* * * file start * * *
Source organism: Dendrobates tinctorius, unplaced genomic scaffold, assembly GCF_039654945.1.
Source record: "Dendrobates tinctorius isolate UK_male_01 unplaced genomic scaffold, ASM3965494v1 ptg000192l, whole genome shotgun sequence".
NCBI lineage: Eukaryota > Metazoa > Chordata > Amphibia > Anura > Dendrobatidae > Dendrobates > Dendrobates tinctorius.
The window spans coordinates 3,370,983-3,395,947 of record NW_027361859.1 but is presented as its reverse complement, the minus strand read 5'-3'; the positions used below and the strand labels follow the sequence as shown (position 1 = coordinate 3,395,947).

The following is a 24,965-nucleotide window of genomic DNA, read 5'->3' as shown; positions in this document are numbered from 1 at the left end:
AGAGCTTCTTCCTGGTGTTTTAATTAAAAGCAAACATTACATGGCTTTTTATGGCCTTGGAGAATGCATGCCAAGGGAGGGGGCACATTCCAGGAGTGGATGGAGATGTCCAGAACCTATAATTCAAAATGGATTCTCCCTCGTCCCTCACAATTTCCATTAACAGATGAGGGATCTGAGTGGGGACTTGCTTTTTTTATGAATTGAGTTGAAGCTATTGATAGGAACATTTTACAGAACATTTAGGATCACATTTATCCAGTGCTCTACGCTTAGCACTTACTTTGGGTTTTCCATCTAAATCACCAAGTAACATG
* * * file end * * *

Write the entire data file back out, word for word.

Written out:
Source organism: Dendrobates tinctorius, unplaced genomic scaffold, assembly GCF_039654945.1.
Source record: "Dendrobates tinctorius isolate UK_male_01 unplaced genomic scaffold, ASM3965494v1 ptg000192l, whole genome shotgun sequence".
NCBI lineage: Eukaryota > Metazoa > Chordata > Amphibia > Anura > Dendrobatidae > Dendrobates > Dendrobates tinctorius.
The window spans coordinates 3,370,983-3,395,947 of record NW_027361859.1 but is presented as its reverse complement, the minus strand read 5'-3'; the positions used below and the strand labels follow the sequence as shown (position 1 = coordinate 3,395,947).

The following is a 24,965-nucleotide window of genomic DNA, read 5'->3' as shown; positions in this document are numbered from 1 at the left end:
AGAGCTTCTTCCTGGTGTTTTAATTAAAAGCAAACATTACATGGCTTTTTATGGCCTTGGAGAATGCATGCCAAGGGAGGGGGCACATTCCAGGAGTGGATGGAGATGTCCAGAACCTATAATTCAAAATGGATTCTCCCTCGTCCCTCACAATTTCCATTAACAGATGAGGGATCTGAGTGGGGACTTGCTTTTTTTATGAATTGAGTTGAAGCTATTGATAGGAACATTTTACAGAACATTTAGGATCACATTTATCCAGTGCTCTACGCTTAGCACTTACTTTGGGTTTTCCATCTAAATCACCAAGTAACATG